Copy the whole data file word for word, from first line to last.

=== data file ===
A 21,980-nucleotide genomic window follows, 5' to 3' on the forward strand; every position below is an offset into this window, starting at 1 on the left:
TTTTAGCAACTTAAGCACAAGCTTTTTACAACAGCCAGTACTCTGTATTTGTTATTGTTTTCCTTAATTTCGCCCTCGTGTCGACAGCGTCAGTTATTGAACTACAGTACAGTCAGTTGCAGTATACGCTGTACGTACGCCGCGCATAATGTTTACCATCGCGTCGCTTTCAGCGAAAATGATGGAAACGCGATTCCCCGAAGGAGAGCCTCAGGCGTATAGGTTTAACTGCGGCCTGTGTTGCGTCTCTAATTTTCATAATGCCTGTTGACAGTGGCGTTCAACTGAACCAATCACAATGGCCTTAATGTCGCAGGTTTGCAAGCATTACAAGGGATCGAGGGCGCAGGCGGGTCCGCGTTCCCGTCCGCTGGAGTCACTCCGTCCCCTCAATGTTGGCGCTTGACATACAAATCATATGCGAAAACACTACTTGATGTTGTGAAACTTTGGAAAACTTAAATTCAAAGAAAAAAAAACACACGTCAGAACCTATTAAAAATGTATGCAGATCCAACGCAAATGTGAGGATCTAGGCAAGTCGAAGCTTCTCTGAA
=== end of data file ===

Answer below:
A 21,980-nucleotide genomic window follows, 5' to 3' on the forward strand; every position below is an offset into this window, starting at 1 on the left:
TTTTAGCAACTTAAGCACAAGCTTTTTACAACAGCCAGTACTCTGTATTTGTTATTGTTTTCCTTAATTTCGCCCTCGTGTCGACAGCGTCAGTTATTGAACTACAGTACAGTCAGTTGCAGTATACGCTGTACGTACGCCGCGCATAATGTTTACCATCGCGTCGCTTTCAGCGAAAATGATGGAAACGCGATTCCCCGAAGGAGAGCCTCAGGCGTATAGGTTTAACTGCGGCCTGTGTTGCGTCTCTAATTTTCATAATGCCTGTTGACAGTGGCGTTCAACTGAACCAATCACAATGGCCTTAATGTCGCAGGTTTGCAAGCATTACAAGGGATCGAGGGCGCAGGCGGGTCCGCGTTCCCGTCCGCTGGAGTCACTCCGTCCCCTCAATGTTGGCGCTTGACATACAAATCATATGCGAAAACACTACTTGATGTTGTGAAACTTTGGAAAACTTAAATTCAAAGAAAAAAAAACACACGTCAGAACCTATTAAAAATGTATGCAGATCCAACGCAAATGTGAGGATCTAGGCAAGTCGAAGCTTCTCTGAA